The Senate has unanimously passed the Blue Water Navy Vietnam Veterans Act, meaning the bill is now headed to the president’s desk to be signed into law.
This is a tremendous development for our veterans, and one we were not able to accomplish last year: the bill passed the House but never made it out of committee in the Senate. Now, the bill has passed both the House and the Senate — unanimously in both cases.
It follows another major victory for our veterans earlier this year, the Procopio decision, in which a federal court decided 9-2 that Navy veterans who served offshore during the Vietnam War are presumed to have been exposed to Agent Orange and are therefore eligible for benefits.
Sen. Steve Daines (Mont.), who AUSN honored at our annual Capitol Hill Reception in May for his work on Blue Water Navy, said in a statement: “Our Vietnam vets who served both on land and sea deserve equal care for their bravery in defense of our country. I am happy to see my legislation pass. It is due time we get our Blue Water Vets the care their sacrifices demanded.”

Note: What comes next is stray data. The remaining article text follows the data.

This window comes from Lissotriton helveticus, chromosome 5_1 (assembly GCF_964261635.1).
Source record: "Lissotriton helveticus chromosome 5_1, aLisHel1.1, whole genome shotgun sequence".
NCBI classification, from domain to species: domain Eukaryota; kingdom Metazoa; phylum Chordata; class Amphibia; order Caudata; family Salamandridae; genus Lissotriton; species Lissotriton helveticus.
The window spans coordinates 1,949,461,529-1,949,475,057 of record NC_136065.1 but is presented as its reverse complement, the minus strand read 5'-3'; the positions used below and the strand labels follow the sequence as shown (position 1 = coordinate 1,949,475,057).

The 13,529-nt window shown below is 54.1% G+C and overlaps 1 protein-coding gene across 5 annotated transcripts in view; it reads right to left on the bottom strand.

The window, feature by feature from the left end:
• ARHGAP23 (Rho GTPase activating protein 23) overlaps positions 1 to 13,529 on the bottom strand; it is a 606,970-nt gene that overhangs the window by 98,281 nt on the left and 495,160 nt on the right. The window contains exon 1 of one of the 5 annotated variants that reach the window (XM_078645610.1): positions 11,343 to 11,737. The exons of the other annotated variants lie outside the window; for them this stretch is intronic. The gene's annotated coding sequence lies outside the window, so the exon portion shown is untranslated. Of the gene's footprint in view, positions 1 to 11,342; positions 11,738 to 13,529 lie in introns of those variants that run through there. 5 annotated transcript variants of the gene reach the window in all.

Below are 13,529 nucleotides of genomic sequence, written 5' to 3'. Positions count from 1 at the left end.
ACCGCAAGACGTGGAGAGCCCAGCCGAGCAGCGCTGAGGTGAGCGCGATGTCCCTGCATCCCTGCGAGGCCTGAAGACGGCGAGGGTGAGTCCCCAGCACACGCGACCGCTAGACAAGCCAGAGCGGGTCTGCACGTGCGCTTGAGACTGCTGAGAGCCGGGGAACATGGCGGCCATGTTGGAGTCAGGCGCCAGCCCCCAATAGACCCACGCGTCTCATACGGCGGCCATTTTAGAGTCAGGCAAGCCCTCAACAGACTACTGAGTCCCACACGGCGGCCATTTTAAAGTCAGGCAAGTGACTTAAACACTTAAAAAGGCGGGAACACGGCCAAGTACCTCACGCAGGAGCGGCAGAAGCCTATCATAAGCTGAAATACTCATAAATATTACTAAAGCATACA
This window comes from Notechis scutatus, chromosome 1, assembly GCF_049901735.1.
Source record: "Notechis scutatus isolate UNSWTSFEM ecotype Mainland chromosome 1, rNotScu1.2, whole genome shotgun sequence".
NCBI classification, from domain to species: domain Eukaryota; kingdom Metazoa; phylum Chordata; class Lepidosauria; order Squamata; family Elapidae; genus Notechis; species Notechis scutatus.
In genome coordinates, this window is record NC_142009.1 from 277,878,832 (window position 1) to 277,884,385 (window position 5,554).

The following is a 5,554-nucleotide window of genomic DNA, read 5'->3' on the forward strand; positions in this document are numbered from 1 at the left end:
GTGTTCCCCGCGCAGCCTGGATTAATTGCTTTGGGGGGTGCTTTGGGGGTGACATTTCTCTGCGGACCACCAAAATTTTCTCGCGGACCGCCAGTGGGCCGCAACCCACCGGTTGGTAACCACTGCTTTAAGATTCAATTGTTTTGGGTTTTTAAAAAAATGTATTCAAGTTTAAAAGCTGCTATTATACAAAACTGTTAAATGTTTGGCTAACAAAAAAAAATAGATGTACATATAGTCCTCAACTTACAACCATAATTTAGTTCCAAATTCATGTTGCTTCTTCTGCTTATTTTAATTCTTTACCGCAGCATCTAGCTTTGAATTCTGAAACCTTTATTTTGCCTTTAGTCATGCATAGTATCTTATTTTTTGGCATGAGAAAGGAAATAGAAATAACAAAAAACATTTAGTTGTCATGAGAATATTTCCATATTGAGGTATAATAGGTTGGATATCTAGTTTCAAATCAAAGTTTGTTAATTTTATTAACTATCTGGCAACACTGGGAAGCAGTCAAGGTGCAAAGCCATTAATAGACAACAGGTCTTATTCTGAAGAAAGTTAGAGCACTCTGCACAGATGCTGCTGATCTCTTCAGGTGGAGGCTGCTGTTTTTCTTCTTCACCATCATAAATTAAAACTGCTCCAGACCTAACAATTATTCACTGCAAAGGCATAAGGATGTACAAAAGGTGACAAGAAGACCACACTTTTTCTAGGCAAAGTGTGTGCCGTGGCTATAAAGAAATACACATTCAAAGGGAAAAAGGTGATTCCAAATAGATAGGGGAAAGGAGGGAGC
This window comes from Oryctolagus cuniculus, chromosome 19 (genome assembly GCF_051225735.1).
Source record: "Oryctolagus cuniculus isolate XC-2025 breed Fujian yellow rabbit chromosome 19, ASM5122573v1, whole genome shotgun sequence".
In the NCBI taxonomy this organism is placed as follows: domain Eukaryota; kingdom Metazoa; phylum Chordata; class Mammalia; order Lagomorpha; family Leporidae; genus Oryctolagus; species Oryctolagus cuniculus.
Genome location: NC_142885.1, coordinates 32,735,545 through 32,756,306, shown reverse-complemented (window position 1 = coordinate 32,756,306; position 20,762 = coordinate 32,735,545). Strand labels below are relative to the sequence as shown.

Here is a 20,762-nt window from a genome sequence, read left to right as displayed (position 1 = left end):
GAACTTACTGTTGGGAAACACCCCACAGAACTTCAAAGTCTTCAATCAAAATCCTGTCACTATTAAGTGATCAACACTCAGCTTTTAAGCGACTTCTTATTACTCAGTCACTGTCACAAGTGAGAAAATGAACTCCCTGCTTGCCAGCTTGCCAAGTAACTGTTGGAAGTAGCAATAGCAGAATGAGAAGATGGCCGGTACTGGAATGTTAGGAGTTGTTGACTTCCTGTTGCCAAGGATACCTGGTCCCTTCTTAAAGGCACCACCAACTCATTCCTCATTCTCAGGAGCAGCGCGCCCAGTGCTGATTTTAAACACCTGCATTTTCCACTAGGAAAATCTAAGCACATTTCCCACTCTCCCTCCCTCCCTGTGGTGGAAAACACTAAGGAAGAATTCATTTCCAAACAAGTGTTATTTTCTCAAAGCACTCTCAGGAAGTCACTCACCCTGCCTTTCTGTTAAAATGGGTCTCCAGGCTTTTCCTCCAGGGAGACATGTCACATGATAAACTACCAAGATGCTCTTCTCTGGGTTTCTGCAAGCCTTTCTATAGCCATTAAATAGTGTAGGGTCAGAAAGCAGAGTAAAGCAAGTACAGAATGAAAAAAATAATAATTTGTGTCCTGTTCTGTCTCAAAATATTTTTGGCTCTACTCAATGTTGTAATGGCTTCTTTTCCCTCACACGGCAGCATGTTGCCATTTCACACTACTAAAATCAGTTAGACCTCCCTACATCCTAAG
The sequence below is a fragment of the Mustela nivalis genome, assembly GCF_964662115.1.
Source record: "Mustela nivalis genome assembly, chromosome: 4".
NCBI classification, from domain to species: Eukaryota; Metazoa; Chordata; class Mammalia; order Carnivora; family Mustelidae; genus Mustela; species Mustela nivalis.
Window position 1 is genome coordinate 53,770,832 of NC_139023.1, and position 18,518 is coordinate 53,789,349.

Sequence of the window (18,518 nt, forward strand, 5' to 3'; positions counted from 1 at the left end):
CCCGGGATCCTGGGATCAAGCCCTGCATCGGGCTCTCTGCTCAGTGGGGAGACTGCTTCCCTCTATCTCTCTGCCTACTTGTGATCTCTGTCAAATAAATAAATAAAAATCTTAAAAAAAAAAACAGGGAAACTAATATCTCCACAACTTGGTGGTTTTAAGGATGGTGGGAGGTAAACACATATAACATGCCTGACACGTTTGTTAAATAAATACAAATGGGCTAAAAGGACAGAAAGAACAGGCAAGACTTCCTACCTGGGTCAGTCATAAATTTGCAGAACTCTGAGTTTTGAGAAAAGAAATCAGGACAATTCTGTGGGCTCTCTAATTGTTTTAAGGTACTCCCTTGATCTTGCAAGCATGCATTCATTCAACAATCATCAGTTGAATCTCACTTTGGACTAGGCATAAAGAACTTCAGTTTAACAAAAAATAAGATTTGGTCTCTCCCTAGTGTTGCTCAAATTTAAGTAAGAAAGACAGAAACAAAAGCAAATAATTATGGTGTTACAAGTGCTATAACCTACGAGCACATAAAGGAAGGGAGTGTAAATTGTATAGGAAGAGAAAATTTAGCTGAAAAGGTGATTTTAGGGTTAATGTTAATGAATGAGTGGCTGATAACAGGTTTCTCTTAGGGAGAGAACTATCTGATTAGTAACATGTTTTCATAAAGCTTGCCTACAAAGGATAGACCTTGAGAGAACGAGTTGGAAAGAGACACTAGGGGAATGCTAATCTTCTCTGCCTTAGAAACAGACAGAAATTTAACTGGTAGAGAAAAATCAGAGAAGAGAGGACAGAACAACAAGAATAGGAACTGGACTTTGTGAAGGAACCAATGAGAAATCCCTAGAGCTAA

The Procopio ruling and this bill rectify an injustice against our veterans that has gone on for nearly two decades. Congress passed a law in 1991 that required the VA to provide presumptive coverage to Vietnam veterans with symptoms linked to Agent Orange exposure, but the VA decided in 2002 it would only cover veterans who could prove that they actually had “boots on the ground,” ignoring the tens of thousands of sailors who were exposed to the deadly chemical while stationed just offshore.
There is still much work to do before veterans can begin applying for benefits. The president must first sign the bill into law, and the Department of Veterans Affairs is still determining how to implement the new policy. We will continue to monitor the situation and help our Navy veterans get the benefits they deserve.